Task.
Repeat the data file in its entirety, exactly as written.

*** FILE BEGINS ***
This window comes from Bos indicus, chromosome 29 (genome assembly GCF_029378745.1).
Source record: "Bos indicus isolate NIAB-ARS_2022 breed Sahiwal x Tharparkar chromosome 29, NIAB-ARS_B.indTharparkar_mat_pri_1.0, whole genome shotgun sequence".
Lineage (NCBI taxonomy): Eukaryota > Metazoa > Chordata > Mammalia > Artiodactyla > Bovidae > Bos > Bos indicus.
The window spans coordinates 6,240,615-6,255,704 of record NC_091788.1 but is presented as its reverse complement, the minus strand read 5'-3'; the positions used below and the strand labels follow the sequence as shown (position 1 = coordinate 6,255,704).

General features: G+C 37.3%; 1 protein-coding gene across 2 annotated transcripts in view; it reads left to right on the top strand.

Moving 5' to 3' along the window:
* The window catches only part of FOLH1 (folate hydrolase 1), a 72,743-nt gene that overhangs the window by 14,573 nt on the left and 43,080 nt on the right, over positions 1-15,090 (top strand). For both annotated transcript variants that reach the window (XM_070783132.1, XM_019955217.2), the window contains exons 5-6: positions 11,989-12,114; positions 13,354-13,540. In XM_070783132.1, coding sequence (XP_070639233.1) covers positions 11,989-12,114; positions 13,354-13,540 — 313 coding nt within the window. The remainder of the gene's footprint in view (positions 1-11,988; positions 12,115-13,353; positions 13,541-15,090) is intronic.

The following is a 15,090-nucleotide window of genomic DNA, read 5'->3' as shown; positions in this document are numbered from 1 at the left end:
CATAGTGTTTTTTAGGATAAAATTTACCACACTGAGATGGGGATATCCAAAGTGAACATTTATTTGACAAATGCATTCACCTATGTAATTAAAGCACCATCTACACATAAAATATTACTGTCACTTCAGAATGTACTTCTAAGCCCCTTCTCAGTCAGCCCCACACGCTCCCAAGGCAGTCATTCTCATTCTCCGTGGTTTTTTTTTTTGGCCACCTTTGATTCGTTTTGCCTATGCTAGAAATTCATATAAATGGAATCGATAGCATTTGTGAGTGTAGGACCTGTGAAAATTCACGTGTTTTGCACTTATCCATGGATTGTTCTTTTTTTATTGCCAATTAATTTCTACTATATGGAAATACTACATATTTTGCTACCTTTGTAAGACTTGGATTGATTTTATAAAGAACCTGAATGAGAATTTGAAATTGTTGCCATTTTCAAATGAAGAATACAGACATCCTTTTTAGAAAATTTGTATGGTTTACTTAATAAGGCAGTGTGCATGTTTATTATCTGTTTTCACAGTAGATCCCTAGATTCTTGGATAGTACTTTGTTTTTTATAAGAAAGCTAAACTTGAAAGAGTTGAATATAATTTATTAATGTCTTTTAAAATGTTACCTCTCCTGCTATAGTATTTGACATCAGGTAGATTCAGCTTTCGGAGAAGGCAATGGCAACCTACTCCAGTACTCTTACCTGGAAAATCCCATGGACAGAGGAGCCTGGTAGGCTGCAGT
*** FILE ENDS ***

This window comes from Bos indicus, chromosome 29 (genome assembly GCF_029378745.1).
Source record: "Bos indicus isolate NIAB-ARS_2022 breed Sahiwal x Tharparkar chromosome 29, NIAB-ARS_B.indTharparkar_mat_pri_1.0, whole genome shotgun sequence".
Lineage (NCBI taxonomy): Eukaryota > Metazoa > Chordata > Mammalia > Artiodactyla > Bovidae > Bos > Bos indicus.
The window spans coordinates 6,240,615-6,255,704 of record NC_091788.1 but is presented as its reverse complement, the minus strand read 5'-3'; the positions used below and the strand labels follow the sequence as shown (position 1 = coordinate 6,255,704).

General features: G+C 37.3%; 1 protein-coding gene across 2 annotated transcripts in view; it reads left to right on the top strand.

Moving 5' to 3' along the window:
* The window catches only part of FOLH1 (folate hydrolase 1), a 72,743-nt gene that overhangs the window by 14,573 nt on the left and 43,080 nt on the right, over positions 1-15,090 (top strand). For both annotated transcript variants that reach the window (XM_070783132.1, XM_019955217.2), the window contains exons 5-6: positions 11,989-12,114; positions 13,354-13,540. In XM_070783132.1, coding sequence (XP_070639233.1) covers positions 11,989-12,114; positions 13,354-13,540 — 313 coding nt within the window. The remainder of the gene's footprint in view (positions 1-11,988; positions 12,115-13,353; positions 13,541-15,090) is intronic.

The following is a 15,090-nucleotide window of genomic DNA, read 5'->3' as shown; positions in this document are numbered from 1 at the left end:
CATAGTGTTTTTTAGGATAAAATTTACCACACTGAGATGGGGATATCCAAAGTGAACATTTATTTGACAAATGCATTCACCTATGTAATTAAAGCACCATCTACACATAAAATATTACTGTCACTTCAGAATGTACTTCTAAGCCCCTTCTCAGTCAGCCCCACACGCTCCCAAGGCAGTCATTCTCATTCTCCGTGGTTTTTTTTTTTGGCCACCTTTGATTCGTTTTGCCTATGCTAGAAATTCATATAAATGGAATCGATAGCATTTGTGAGTGTAGGACCTGTGAAAATTCACGTGTTTTGCACTTATCCATGGATTGTTCTTTTTTTATTGCCAATTAATTTCTACTATATGGAAATACTACATATTTTGCTACCTTTGTAAGACTTGGATTGATTTTATAAAGAACCTGAATGAGAATTTGAAATTGTTGCCATTTTCAAATGAAGAATACAGACATCCTTTTTAGAAAATTTGTATGGTTTACTTAATAAGGCAGTGTGCATGTTTATTATCTGTTTTCACAGTAGATCCCTAGATTCTTGGATAGTACTTTGTTTTTTATAAGAAAGCTAAACTTGAAAGAGTTGAATATAATTTATTAATGTCTTTTAAAATGTTACCTCTCCTGCTATAGTATTTGACATCAGGTAGATTCAGCTTTCGGAGAAGGCAATGGCAACCTACTCCAGTACTCTTACCTGGAAAATCCCATGGACAGAGGAGCCTGGTAGGCTGCAGT